Failure analysis of adhesively-bonded metal-skin-to-composite-stiffener: Effect of temperature and cyclic loading

Sofia Teixeira de Freitas*, Jos Sinke

*Corresponding author for this work

Research output: Contribution to journalArticleScientificpeer-review

34 Citations (Scopus)
229 Downloads (Pure)


The aim of this research is to analyse the failure of a Fiber Metal Laminate (FML) skin adhesively bonded to a Carbon Fiber Reinforced Polymer (CFRP) stiffener, under quasi-static loading at different environmental temperatures (−55 °C, Room Temperature RT and +100 °C) and under fatigue loading at RT. This bonded joint was tested using stiffener pull-off tests, which is a typical setup used to simulate full-scale components subject to out-of-plane loading. The failure sequence for all test conditions consist of: (1) damage initiation at the noodle of the CFRP stiffener; (2) damage propagation by delamination from the noodle to the stiffener foot; (3) detachment of the stiffener from the skin. Increasing the temperature, decreases the joint stiffness (40% when compared to RT) and decreasing the temperature decreases the maximum load (50% when compared to RT). The fatigue life initiation of the joint presents a very large scatter but the fatigue life propagation presents more stable results. The fatigue threshold (no damage) is reached at approximately 30% of the maximum load level. The fracture surfaces indicate a predominant inter and intra-laminar failure of the composite under mixed mode I/II. The CFRP stiffener is the weakest link of the bonded FML-skin-to-CFRP-stiffener both for static and fatigue loading.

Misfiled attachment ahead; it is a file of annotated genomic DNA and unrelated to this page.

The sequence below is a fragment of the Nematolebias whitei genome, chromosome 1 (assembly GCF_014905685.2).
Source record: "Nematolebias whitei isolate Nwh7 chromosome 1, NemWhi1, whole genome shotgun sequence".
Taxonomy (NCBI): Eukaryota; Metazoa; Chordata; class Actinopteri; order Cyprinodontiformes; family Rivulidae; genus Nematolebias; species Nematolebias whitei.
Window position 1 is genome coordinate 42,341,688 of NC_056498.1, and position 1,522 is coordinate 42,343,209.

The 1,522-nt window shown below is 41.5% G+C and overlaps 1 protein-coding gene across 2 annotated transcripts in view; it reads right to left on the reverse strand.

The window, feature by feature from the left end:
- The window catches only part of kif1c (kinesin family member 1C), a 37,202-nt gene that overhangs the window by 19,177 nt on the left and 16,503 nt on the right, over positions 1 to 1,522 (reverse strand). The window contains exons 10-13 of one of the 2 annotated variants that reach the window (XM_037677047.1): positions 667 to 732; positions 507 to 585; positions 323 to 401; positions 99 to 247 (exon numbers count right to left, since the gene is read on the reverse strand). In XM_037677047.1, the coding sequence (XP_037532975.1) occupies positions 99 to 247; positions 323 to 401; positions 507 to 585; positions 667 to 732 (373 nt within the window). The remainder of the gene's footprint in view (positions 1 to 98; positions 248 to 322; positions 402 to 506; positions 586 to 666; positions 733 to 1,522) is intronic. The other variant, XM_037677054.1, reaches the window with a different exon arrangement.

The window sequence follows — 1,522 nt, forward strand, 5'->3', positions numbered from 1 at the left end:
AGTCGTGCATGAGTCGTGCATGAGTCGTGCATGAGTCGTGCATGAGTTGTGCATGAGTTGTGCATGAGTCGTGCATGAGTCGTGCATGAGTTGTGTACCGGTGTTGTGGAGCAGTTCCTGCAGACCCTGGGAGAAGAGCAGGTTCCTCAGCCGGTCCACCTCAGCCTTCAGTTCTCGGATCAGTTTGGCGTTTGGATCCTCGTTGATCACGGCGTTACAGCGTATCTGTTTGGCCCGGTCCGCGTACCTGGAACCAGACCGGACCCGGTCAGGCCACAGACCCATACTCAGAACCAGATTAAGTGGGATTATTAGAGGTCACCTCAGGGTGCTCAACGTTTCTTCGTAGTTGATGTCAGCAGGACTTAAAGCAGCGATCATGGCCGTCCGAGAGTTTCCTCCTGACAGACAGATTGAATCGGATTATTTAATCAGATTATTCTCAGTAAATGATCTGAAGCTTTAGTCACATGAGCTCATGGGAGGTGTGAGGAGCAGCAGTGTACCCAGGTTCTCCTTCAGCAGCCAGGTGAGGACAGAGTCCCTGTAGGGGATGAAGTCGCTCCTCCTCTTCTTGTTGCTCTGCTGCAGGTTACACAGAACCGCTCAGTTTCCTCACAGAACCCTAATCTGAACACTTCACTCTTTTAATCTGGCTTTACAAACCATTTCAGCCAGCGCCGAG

Original languageEnglish
Pages (from-to)27-37
Number of pages11
JournalComposite Structures
Publication statusPublished - 15 Apr 2017


  • composite-to-aluminium joints
  • fatigue
  • Keywords: Adhesive bonding
  • skin-to-stiffener connection
  • thermal loading


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